We are often asked if photography can really be considered 'art'. As a fine art photography gallery, "Yes", naturally is our answer. There are far more eloquent diatribes than ours on the subject online. This is one of the more digestible and interesting converstations we've found that touches on the subject.
Photography will always be a lesser medium than painting
The title of a debate held by Intelligence Squared in November 2010. They corralled a lively panel and whilst Stephen Bayley and A A Gill stole the show, the full panel all had good observations.
In their words:
"The great Henri Cartier-Bresson, a man who captured a thousand moments,once said that photographers are the hunters, not the cooks. But does that make photography a lesser medium? Are the likes of Robert Capa, Robert Frank and Cartier-Bresson himself always going to be inferior artists to Michelangelo and Monet?"
In this Intelligence Squared debate, literary agent Michael Mack kicked off proceedings with the explosive declaration that, “photography has absolutely no credibility as a medium,” undermined by its “birthright of endless reproduction.” Although he conceded that photography “revolutionised the nature of art,” AA Gill, the first speaker for the opposition, interpreted the motion as implying otherwise. Was it not, Gill asked, fundamentally about the “exclusivity,” about “who is allowed into the club and who is merely a snapper?” We see art as “uber-culture,” precious and special, so our contemporary snobbery refuses to accept that “what appears in ‘Hello’ everyday can be the same as what’s hanging in the Louvre.” But great photography is far from easy or mechanical, an argument he clinched with his recollection of an interview with the reclusive Magnum Photography co-founder Henri Cartier-Bresson. Despite being credited with the “decisive moment,” the “precise fusion of light, shade, expression and gesture, where one moment before, or one moment after, it would be a picture you or I could have taken, but at the decisive moment, it is a picture that only Cartier-Bresson could have taken,” at the time of the interview “it was about ten o’ clock and way past his first drink time,” and all he wanted to talk about was his bizarrely contorted drawings. In three hours Cartier-Bresson could not produce nudes that obeyed the confines of his paper, yet time and time again he unfailingly captured the ‘decisive moment’; “that’s what art is”, declared Gill, “and that’s why photography is art.”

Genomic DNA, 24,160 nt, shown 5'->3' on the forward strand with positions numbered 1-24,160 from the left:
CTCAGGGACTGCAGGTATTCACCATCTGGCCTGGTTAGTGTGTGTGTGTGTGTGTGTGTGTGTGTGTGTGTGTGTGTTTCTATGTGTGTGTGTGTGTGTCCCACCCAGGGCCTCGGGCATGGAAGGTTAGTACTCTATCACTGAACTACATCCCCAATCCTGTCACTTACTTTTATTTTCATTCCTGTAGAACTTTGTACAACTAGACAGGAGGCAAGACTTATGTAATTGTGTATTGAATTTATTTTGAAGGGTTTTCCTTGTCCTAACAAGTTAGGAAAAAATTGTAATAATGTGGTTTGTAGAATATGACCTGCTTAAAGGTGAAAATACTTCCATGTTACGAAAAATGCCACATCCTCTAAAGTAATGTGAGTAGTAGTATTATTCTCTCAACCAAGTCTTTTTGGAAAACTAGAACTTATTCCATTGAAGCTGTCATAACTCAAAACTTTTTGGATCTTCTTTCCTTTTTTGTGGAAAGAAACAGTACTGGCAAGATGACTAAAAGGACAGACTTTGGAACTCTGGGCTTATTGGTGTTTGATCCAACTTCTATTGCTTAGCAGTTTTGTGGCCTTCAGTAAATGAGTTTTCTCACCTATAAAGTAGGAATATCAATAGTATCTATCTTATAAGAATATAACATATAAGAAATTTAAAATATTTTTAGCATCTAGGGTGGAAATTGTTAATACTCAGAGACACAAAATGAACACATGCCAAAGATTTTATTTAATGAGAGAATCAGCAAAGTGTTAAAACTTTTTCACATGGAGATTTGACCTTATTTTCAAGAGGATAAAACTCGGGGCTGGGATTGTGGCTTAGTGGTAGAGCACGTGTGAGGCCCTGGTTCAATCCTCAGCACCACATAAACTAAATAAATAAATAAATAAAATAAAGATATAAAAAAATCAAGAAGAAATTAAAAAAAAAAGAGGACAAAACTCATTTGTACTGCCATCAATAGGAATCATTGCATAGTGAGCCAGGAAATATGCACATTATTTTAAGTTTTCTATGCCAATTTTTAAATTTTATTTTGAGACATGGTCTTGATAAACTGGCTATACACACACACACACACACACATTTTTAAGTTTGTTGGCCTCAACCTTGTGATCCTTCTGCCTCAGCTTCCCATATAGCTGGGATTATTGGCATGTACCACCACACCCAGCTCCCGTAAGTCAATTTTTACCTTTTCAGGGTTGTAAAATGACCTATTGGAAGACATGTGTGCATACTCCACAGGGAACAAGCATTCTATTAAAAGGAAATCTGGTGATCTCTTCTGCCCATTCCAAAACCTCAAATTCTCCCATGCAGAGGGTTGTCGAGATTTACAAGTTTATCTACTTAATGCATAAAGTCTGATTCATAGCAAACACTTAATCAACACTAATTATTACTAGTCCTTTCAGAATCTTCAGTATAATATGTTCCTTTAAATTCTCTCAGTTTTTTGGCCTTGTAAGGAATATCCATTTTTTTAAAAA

Stephen Bayley disagrees. He opened his argument by saying that, questioning photography would be like questioning sight, but the motion is about the medium, not what is art. As such, paint is more subtle, wider in scope and variety far more susceptible to human interference and therefore allows for a better message. In contrast, photography is powerful but limited in expressive range, as it depends most of all of on technology and equipment: photographers are dominated by their medium, not masters of it. The photographer, Bayley concluded, is more passive, less creative. He has to wait for his great moments; he cannot create them."
The motion was defeated with 208 votes to 81.
Intelligence Squared is Britain's premier debating forum, providing a unique platform for the world's leading intellectual figures to argue the most important political, social and historical issues of the day.